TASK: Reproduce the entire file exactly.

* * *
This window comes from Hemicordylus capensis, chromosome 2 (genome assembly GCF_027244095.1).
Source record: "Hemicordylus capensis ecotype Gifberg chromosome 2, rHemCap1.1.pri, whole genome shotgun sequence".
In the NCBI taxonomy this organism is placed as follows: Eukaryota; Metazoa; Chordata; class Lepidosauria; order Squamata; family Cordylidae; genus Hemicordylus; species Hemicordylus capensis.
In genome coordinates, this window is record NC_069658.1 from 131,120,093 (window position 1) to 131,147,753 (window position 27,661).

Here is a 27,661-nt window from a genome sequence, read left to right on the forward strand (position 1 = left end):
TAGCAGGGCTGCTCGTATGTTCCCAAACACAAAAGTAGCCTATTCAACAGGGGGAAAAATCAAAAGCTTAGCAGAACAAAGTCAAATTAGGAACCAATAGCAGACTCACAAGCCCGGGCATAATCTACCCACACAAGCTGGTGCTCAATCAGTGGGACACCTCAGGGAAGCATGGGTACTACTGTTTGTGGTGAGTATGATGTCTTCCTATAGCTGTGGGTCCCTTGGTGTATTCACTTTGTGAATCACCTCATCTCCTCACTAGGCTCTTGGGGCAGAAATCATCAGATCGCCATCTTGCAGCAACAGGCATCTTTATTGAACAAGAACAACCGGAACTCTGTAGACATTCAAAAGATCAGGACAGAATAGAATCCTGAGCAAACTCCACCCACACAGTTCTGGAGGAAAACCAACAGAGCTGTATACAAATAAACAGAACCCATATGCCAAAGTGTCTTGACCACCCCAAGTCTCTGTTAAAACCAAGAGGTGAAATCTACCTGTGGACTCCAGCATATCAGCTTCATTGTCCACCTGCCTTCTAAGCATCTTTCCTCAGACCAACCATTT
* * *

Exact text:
This window comes from Hemicordylus capensis, chromosome 2 (genome assembly GCF_027244095.1).
Source record: "Hemicordylus capensis ecotype Gifberg chromosome 2, rHemCap1.1.pri, whole genome shotgun sequence".
In the NCBI taxonomy this organism is placed as follows: Eukaryota; Metazoa; Chordata; class Lepidosauria; order Squamata; family Cordylidae; genus Hemicordylus; species Hemicordylus capensis.
In genome coordinates, this window is record NC_069658.1 from 131,120,093 (window position 1) to 131,147,753 (window position 27,661).

Here is a 27,661-nt window from a genome sequence, read left to right on the forward strand (position 1 = left end):
TAGCAGGGCTGCTCGTATGTTCCCAAACACAAAAGTAGCCTATTCAACAGGGGGAAAAATCAAAAGCTTAGCAGAACAAAGTCAAATTAGGAACCAATAGCAGACTCACAAGCCCGGGCATAATCTACCCACACAAGCTGGTGCTCAATCAGTGGGACACCTCAGGGAAGCATGGGTACTACTGTTTGTGGTGAGTATGATGTCTTCCTATAGCTGTGGGTCCCTTGGTGTATTCACTTTGTGAATCACCTCATCTCCTCACTAGGCTCTTGGGGCAGAAATCATCAGATCGCCATCTTGCAGCAACAGGCATCTTTATTGAACAAGAACAACCGGAACTCTGTAGACATTCAAAAGATCAGGACAGAATAGAATCCTGAGCAAACTCCACCCACACAGTTCTGGAGGAAAACCAACAGAGCTGTATACAAATAAACAGAACCCATATGCCAAAGTGTCTTGACCACCCCAAGTCTCTGTTAAAACCAAGAGGTGAAATCTACCTGTGGACTCCAGCATATCAGCTTCATTGTCCACCTGCCTTCTAAGCATCTTTCCTCAGACCAACCATTT